Wednesday, April 24, 2019

How To Not Learn New Skills

A while back, I did a blog post about things people say they're going to do, but never actually accomplish. Among those listed items were learning new skills, such as playing an instrument or acquiring another language. But why, you might ask, do we plan to learn the piano, or how to say "I have no idea how to stop procrastinating" in Spanish, only to never follow through on our plans? Well, let's dig deeper into that dilemma, shall we?

To begin, we'll shine the spotlight on this child, probably around ten years old, in fourth or fifth grade. A weekly class was offered for learning an instrument. It seemed like a cool idea, so she decided to go. The teacher there showed them the different instruments they could choose from, all things like clarinets or flutes. It wasn't really wind instruments she was interested in learning to play, but whatever. She chose a clarinet, and then lessons began.
In the first place, this girl wasn't always the best self-starter. And I'm still not. I could give you at least twenty examples of this, but we don't have time, unless you want to read a 10,000 word blog post. Anyway, we were supposed to practice at home, and then come to our class. So basically, most of it was on us. The teacher told us a few things and gave us assignments, but we had the class once a week, so mainly it was reading the book and practicing with it.

'Spongebob Squarepants' scene- Squidward plays clarinet with other squids

So what did I do in this class? I came, struggled because I didn't know how to play, and then I went home and didn't practice. The other kids obviously made more effort than me, because when the class performed a song, others were playing and I was just like, "Uh..." I had no idea what to do, and the teacher was frustrated because I showed up every week having made no progress.
Really. I barely practiced, and when I did, it was because a family member was sitting there with the book trying to walk me through it. I learned very little, whether it what fingering created what note, or reading sheet music. Between not learning, and the teacher always exasperated, I finally stopped attending. When it was time for music, the other kids left, and I stayed with the rest of my class because I didn't want to go.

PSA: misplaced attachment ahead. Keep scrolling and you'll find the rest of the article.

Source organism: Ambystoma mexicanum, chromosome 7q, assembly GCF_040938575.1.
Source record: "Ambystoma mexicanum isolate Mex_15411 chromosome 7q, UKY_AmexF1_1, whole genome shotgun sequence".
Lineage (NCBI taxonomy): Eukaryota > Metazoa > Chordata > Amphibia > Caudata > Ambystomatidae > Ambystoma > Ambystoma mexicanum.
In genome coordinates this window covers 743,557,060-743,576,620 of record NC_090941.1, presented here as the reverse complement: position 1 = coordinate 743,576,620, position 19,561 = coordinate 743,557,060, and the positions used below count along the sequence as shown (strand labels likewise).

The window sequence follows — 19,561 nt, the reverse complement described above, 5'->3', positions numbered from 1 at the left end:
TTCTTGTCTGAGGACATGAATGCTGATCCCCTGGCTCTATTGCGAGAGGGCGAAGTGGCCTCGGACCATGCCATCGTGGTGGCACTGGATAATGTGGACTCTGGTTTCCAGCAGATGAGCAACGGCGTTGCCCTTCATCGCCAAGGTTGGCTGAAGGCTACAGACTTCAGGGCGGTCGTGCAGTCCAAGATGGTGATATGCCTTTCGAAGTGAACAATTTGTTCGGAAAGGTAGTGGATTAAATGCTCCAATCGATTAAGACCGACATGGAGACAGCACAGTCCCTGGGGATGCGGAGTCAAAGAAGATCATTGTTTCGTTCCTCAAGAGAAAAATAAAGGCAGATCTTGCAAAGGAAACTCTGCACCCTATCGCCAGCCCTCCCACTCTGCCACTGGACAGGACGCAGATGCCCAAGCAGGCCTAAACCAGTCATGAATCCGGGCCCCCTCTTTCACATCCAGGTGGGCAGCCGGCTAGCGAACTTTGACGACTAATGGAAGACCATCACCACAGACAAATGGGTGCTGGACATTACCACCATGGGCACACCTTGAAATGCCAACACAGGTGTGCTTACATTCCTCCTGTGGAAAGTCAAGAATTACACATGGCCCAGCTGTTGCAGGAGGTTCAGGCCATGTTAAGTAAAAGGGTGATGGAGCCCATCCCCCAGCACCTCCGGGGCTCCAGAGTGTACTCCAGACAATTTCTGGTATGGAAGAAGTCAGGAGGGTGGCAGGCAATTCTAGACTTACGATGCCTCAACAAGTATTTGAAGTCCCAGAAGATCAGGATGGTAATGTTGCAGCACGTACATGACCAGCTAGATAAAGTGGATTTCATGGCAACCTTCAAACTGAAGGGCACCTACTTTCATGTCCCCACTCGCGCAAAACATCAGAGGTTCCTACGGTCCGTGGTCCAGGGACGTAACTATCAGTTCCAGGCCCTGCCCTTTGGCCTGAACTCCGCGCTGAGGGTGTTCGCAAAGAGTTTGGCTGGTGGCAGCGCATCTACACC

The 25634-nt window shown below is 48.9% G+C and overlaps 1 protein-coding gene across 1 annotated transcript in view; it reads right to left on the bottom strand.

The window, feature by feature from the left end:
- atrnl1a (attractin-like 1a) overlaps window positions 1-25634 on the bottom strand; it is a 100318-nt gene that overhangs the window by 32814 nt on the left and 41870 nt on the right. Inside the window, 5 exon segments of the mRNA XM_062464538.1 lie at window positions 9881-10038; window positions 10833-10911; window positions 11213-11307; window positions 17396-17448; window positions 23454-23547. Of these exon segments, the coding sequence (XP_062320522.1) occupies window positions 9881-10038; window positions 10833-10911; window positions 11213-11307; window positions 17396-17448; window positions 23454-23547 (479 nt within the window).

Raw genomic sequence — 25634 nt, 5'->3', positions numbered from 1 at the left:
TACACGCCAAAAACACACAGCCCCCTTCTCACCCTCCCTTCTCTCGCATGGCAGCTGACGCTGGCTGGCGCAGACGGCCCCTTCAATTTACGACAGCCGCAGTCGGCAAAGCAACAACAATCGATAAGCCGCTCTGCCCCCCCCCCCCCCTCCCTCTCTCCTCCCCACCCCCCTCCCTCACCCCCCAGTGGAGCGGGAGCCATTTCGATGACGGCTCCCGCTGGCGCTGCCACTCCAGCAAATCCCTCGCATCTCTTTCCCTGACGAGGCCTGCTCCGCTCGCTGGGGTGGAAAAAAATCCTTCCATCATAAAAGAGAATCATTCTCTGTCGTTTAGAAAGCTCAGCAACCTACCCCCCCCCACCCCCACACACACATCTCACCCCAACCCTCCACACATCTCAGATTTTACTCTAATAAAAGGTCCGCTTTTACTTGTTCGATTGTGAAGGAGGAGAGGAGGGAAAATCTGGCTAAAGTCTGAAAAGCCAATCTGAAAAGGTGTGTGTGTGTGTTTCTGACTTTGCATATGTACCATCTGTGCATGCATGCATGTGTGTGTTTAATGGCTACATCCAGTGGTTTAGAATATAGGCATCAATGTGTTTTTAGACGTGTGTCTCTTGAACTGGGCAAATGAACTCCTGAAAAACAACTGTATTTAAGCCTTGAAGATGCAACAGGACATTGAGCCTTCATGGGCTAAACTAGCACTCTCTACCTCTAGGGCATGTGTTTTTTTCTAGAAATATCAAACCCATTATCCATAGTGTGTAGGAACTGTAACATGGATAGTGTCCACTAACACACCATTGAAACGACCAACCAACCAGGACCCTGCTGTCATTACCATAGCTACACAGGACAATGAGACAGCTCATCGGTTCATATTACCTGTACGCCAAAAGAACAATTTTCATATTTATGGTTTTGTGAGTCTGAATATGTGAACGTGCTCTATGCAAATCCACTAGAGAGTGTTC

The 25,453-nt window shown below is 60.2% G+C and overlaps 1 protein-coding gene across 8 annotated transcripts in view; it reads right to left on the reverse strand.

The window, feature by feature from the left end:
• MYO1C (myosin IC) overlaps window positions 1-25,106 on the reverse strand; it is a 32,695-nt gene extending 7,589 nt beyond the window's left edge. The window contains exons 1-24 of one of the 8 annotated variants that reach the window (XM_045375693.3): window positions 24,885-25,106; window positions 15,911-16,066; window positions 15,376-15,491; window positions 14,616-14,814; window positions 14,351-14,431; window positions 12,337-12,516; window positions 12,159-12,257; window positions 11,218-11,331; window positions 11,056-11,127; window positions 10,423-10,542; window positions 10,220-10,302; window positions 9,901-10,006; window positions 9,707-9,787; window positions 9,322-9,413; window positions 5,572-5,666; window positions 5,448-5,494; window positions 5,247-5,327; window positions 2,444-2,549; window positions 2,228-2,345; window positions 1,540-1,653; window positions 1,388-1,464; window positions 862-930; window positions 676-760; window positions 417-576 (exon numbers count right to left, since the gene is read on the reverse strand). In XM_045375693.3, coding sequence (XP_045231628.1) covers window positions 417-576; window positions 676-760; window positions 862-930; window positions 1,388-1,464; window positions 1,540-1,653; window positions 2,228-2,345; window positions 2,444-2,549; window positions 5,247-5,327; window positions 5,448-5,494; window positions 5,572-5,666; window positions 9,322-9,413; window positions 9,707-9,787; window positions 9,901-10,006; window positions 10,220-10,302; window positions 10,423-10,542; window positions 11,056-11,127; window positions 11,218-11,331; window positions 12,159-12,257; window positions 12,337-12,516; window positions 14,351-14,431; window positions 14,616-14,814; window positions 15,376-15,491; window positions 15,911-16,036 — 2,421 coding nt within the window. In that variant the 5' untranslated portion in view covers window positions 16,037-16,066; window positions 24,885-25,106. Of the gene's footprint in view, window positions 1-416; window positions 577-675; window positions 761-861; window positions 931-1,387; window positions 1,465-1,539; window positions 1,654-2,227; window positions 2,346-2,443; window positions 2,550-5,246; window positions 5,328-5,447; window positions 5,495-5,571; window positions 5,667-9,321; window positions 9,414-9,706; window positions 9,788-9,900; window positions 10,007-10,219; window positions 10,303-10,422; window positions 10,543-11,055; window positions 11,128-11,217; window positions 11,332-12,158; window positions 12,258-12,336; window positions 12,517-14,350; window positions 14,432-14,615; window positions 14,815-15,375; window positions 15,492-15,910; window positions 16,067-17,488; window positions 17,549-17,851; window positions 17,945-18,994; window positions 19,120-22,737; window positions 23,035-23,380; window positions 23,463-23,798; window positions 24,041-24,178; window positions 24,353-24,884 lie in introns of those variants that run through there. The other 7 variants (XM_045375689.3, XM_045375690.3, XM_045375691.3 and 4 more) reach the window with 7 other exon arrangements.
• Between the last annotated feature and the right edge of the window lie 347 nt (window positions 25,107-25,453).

Fast forward five years, to my freshman year of high school. I hadn't signed up for Spanish, but I was put into that class. I thought the idea of speaking another language was kind of cool, but wasn't especially enthusiastic about taking the course. You had to memorize all these words, which meant studying. In case you wondered how much I studied for classes, I look back on my high school years and am amazed I got decent history grades.
Because I didn't study or practice the language much, my Spanish grade was mediocre. And because I wasn't very interested in the work, I didn't put enough effort into it. I didn't learn a tremendous amount, and with lack of use, I've forgotten most of it. Even if budget cuts hadn't ended the class halfway through the year, I doubt I would have progressed that much, even to the most basic conversational level.

Meme- When you study for three minutes. 'I must rest now. The reading has made me weary.'

So what are the consistent factors in these examples? Motivation, interest, and effort, it seems. If you lack the motivation to do it, you don't put in the time and cognitive resources to learn much. And you're less likely to put in the effort if you lack interest.
But it's not just interest. I thought about learning the piano keyboard, but when I had the keyboard and book on learning to play, I didn't do anything with them. Sometimes it's the idea we're interested in, not the reality.